If Millennials have been beaten up a lot, Zero Hedge is warning the generation to prepare for another round of trouble as many are moving into a dangerously unstable stock market trying to make investments.
TD Ameritrade added 608,000 accounts in the first quarter, Charles Schwab Corp. added 609,000 accounts, and E*Trade saw a gain of about 363,000.
Steve Quirk, executive vice president of trading and education at TD Ameritrade, said the number of new clients has increased since zero commission trades started late last year. He noted recent account increases had been seen mainly with “millennials and Generation X.”
In past selloffs, brokerages have noted that accounts and volumes of trades tend to tick higher as retail clients look for opportunities.
“People are absolutely more engaged here because you’ve removed the cost to trade,” said Devin Ryan, an analyst at JMP Securities.
We noted in one study that at least 97% of Brazilian day traders lost money. Other studies have shown that swing trading usually end in sad stories among pajama traders. (source)
Right now, to paraphrase the words of the comedian Jeff Foxworthy, it would probably be a more coherent investment strategy to go to the dog track and place one’s bet on the dog that relieves himself on a nearby fire hydrant closest to the race starting time.
Stocks have always been a semi-rigged casino to gamble in. Of all times, now is NOT the time to invest in the stock market.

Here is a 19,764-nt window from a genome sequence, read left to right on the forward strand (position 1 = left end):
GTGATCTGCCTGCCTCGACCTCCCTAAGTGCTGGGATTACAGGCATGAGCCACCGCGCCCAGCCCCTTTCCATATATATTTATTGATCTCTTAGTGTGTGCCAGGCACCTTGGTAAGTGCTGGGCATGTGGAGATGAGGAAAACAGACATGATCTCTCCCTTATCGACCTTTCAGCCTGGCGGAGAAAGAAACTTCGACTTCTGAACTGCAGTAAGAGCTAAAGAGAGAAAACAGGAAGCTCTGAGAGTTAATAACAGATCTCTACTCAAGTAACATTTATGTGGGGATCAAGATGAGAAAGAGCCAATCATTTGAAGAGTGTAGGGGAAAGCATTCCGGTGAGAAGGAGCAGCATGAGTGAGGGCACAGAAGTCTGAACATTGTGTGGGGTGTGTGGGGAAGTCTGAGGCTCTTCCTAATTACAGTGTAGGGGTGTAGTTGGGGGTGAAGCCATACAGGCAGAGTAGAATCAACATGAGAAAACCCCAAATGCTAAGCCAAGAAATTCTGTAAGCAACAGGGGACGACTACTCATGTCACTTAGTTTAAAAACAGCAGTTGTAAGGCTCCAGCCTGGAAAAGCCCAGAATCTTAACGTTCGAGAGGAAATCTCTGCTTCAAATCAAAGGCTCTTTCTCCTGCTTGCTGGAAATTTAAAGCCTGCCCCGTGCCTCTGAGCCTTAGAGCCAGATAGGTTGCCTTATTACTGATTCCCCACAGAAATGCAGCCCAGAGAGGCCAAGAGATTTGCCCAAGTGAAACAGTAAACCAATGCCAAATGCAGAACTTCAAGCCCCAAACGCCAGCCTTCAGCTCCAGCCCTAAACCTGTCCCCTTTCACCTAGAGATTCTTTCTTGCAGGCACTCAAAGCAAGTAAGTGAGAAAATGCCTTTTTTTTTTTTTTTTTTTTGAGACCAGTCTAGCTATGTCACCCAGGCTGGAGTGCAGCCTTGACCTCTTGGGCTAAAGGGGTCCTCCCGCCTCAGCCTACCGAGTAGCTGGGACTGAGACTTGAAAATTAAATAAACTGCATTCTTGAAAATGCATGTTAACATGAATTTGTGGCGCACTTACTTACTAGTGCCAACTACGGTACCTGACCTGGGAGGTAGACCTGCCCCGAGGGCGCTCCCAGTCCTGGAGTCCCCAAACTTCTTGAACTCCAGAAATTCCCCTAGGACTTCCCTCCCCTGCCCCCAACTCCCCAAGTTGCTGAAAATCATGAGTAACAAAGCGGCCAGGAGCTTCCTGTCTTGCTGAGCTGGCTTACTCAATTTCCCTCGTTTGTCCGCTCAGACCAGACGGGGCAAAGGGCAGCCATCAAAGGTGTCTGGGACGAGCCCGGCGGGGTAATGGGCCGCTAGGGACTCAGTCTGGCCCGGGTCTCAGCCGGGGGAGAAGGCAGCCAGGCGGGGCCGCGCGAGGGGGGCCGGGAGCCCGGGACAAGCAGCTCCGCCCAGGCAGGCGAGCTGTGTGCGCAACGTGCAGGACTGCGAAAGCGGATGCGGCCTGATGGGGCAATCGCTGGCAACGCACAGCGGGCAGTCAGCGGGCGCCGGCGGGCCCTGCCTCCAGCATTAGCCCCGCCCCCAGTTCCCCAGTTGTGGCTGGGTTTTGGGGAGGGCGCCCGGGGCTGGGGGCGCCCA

Remember what happened a few weeks ago with the COVID-19 bailouts- the government has veritably taken control over the markets by way of exchanging bailout money for government control over companies. Basically, any company who got bailed out is now partially owned by the Federal Reserve Bank.
This is the merger of state and corporate power, or fascism. Shoebat.com and many others covered this. Yet a few weeks after this has happened, who remembers it? Nobody cares about it, and many seem to think that they can “win” at a rigged game.
When one goes to a casino, one knows there are certain games that while are difficult to win at, one can reasonably predict the outcomes of based on patterns observed. Poker and Blackjack are two of these games. Others, such as slot machines, can be pre-programmed to favor a person losing.
Which is the better game to play? The one where one can lose but mathematically gauge chances, or the one where failure can be built in? Clearly the answer must be the former. Yet this is what has happened to the markets, as they have become the latter, and are programmed to fail by the government as they please.
Stocks right now may go up, but now is not the time to invest. If anything, it is to watch them and once they are made to rise, to pull from them and take what losses one must take.
Any Millennials who invest in the market right now are likely not going to make any money. It would be far wiser, since the value of the currency is in decline, to focus on investment into hard assets, such as metals, land, or other forms that can transmit and store value as opposed to decline in it.